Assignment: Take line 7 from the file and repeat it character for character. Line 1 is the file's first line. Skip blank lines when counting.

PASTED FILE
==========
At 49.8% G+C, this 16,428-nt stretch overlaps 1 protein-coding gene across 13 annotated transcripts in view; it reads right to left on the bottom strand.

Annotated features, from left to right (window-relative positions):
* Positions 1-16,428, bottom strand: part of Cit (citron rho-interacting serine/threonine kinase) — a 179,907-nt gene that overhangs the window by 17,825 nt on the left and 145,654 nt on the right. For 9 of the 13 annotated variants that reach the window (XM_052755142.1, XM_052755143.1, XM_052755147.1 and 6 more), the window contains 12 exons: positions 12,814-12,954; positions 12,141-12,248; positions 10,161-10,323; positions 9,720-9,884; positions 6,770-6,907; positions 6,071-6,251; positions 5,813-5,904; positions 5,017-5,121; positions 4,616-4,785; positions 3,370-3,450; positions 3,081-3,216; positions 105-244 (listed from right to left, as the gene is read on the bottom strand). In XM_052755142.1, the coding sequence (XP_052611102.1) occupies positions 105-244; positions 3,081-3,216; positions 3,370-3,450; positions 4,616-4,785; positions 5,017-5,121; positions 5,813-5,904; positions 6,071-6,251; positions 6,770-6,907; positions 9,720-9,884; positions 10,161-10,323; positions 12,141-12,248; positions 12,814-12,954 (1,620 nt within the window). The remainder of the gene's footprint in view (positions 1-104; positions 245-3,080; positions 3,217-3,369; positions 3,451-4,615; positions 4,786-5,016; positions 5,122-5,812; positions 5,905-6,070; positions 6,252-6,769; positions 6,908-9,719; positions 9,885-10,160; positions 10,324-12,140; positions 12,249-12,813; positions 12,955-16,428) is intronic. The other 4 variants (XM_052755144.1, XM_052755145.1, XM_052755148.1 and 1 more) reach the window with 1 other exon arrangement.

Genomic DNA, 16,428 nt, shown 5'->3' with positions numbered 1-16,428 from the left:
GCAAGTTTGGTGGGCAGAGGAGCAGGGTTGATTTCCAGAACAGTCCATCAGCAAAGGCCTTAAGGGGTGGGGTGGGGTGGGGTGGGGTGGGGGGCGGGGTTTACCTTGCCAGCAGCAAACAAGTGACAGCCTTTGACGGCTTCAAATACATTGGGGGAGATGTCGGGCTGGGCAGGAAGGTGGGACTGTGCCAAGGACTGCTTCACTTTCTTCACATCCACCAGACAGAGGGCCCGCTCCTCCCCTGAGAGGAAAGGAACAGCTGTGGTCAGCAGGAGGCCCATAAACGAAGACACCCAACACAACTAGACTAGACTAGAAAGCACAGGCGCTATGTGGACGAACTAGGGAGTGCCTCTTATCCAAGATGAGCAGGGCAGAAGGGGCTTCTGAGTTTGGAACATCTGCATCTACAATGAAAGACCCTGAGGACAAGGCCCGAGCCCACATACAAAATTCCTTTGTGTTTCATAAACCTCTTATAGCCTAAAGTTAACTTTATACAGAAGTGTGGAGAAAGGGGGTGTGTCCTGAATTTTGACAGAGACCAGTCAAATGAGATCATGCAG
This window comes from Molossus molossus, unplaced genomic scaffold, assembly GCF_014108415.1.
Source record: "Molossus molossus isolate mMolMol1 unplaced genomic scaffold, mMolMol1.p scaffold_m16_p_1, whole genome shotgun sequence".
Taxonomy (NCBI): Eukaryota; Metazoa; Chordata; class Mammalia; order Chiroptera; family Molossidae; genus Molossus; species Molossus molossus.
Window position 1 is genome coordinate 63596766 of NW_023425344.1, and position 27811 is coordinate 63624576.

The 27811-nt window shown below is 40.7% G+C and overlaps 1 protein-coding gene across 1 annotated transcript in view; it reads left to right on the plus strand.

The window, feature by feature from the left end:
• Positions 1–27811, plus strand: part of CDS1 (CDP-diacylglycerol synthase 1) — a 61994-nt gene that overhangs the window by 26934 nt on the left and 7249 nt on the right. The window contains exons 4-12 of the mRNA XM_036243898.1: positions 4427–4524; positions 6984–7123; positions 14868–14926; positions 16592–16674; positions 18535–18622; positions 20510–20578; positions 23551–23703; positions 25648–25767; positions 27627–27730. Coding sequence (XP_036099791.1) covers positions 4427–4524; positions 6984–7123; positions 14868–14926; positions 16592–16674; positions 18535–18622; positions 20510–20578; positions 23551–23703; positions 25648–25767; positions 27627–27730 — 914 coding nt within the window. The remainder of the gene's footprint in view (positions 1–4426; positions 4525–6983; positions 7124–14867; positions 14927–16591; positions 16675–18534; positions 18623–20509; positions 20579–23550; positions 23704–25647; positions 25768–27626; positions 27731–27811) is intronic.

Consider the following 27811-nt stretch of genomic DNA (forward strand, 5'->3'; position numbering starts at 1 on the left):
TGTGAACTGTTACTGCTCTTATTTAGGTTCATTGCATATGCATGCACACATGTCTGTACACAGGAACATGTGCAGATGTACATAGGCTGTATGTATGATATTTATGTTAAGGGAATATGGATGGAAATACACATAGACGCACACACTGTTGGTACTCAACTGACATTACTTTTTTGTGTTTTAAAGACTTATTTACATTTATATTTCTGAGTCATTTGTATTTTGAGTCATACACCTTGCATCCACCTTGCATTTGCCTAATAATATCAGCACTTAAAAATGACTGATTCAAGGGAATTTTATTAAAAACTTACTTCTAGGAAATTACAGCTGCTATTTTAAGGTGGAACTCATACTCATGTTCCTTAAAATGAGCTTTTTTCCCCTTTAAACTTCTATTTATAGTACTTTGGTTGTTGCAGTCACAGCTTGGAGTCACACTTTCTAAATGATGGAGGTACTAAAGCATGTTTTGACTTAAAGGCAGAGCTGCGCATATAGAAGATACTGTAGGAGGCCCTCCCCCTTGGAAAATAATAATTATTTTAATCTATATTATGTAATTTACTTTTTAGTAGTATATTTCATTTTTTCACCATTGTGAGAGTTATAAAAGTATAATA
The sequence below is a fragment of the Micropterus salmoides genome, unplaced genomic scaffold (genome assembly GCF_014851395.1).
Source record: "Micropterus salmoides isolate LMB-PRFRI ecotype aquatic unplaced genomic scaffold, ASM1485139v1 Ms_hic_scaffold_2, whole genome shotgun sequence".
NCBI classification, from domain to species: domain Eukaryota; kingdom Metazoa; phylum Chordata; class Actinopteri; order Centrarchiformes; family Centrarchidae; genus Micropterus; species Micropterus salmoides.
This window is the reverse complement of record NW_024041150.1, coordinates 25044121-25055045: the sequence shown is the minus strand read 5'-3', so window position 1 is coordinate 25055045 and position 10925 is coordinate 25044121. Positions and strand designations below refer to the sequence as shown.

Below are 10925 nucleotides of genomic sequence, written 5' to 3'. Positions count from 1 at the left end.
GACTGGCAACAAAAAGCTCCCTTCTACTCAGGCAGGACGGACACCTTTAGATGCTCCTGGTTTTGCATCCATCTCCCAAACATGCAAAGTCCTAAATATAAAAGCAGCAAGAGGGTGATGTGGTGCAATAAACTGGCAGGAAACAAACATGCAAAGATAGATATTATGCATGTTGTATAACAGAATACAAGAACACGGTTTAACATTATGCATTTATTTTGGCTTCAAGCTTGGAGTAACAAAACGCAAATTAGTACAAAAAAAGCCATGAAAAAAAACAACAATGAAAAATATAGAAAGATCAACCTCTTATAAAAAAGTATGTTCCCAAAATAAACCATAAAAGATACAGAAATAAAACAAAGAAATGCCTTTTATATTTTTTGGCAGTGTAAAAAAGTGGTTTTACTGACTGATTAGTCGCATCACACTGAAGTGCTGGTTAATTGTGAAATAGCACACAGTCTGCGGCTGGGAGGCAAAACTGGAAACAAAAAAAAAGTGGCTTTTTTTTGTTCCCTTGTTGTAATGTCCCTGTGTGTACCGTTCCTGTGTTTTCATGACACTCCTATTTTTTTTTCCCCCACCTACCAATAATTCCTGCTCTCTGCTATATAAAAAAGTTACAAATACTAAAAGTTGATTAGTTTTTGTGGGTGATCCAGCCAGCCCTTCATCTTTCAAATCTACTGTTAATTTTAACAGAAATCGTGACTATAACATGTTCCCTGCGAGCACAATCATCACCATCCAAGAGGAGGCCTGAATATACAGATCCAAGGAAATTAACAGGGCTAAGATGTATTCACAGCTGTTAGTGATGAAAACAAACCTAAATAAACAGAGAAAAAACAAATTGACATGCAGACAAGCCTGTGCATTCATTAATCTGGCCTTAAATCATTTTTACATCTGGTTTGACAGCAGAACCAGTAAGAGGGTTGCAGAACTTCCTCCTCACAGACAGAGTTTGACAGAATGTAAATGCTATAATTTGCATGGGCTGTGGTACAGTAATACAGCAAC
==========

Source record: "Molossus molossus isolate mMolMol1 unplaced genomic scaffold, mMolMol1.p scaffold_m16_p_1, whole genome shotgun sequence".